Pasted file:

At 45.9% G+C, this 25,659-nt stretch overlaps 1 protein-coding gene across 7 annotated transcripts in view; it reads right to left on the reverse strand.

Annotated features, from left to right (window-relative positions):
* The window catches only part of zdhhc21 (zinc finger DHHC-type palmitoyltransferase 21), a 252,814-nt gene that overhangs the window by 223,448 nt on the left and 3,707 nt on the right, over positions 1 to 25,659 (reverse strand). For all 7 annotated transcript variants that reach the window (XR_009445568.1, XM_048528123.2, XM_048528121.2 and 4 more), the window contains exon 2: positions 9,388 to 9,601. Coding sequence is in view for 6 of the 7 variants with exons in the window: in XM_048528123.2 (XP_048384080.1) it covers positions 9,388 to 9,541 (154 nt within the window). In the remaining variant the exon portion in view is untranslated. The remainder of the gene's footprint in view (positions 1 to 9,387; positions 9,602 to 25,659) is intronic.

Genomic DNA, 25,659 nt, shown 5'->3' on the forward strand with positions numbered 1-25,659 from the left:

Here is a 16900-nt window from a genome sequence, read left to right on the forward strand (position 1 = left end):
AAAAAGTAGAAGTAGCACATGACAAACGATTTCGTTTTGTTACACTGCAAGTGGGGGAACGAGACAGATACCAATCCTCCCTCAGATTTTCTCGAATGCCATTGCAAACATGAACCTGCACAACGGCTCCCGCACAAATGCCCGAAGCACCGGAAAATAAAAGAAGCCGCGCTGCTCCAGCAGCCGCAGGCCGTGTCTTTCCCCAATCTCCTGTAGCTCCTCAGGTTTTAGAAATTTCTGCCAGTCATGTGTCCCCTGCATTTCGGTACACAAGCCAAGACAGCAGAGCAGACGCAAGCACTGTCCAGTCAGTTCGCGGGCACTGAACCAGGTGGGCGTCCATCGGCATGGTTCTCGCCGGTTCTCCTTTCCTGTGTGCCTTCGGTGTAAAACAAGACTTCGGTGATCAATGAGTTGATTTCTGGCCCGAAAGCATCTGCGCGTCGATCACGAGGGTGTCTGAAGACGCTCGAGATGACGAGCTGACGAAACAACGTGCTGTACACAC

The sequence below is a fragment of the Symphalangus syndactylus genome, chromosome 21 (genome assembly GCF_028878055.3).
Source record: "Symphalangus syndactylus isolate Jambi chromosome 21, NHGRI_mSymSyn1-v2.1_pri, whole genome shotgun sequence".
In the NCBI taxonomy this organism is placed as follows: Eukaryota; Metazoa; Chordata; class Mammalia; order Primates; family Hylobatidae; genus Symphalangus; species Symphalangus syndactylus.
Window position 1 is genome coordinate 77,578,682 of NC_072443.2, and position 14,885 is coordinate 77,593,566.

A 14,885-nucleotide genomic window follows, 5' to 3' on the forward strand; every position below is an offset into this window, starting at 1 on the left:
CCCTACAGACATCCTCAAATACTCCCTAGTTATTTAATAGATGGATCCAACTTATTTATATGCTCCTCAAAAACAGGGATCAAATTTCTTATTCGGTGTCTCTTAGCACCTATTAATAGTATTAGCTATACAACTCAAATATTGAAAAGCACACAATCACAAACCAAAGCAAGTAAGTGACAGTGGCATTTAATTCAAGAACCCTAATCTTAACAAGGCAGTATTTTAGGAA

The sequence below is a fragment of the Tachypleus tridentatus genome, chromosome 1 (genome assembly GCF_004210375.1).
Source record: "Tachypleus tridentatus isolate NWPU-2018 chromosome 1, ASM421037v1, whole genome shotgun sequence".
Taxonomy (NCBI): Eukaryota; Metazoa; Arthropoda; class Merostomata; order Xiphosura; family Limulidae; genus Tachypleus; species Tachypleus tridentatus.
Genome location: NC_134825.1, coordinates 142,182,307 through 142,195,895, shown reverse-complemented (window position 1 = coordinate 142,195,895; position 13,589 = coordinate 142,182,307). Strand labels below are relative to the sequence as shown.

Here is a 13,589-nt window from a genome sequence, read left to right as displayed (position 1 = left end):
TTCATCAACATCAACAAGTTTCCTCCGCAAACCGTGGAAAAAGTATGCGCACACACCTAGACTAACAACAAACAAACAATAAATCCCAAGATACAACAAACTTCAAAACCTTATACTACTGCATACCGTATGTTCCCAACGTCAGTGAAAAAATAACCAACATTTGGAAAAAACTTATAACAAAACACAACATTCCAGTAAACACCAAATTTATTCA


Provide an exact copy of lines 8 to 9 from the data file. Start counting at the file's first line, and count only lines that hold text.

Source record: "Symphalangus syndactylus isolate Jambi chromosome 21, NHGRI_mSymSyn1-v2.1_pri, whole genome shotgun sequence".
In the NCBI taxonomy this organism is placed as follows: Eukaryota; Metazoa; Chordata; class Mammalia; order Primates; family Hylobatidae; genus Symphalangus; species Symphalangus syndactylus.